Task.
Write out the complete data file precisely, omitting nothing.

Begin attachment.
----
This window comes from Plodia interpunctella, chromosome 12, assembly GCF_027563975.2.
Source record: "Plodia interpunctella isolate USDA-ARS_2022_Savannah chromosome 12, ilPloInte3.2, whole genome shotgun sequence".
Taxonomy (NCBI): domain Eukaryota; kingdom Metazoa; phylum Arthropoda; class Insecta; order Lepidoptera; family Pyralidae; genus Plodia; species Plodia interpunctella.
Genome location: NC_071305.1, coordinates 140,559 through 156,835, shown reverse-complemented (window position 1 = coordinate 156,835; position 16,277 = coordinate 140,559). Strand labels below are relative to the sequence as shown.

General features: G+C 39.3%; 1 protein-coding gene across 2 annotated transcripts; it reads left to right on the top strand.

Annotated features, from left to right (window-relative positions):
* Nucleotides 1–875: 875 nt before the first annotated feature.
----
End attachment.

This window comes from Plodia interpunctella, chromosome 12, assembly GCF_027563975.2.
Source record: "Plodia interpunctella isolate USDA-ARS_2022_Savannah chromosome 12, ilPloInte3.2, whole genome shotgun sequence".
Taxonomy (NCBI): domain Eukaryota; kingdom Metazoa; phylum Arthropoda; class Insecta; order Lepidoptera; family Pyralidae; genus Plodia; species Plodia interpunctella.
Genome location: NC_071305.1, coordinates 140,559 through 156,835, shown reverse-complemented (window position 1 = coordinate 156,835; position 16,277 = coordinate 140,559). Strand labels below are relative to the sequence as shown.

General features: G+C 39.3%; 1 protein-coding gene across 2 annotated transcripts; it reads left to right on the top strand.

Annotated features, from left to right (window-relative positions):
* Nucleotides 1–875: 875 nt before the first annotated feature.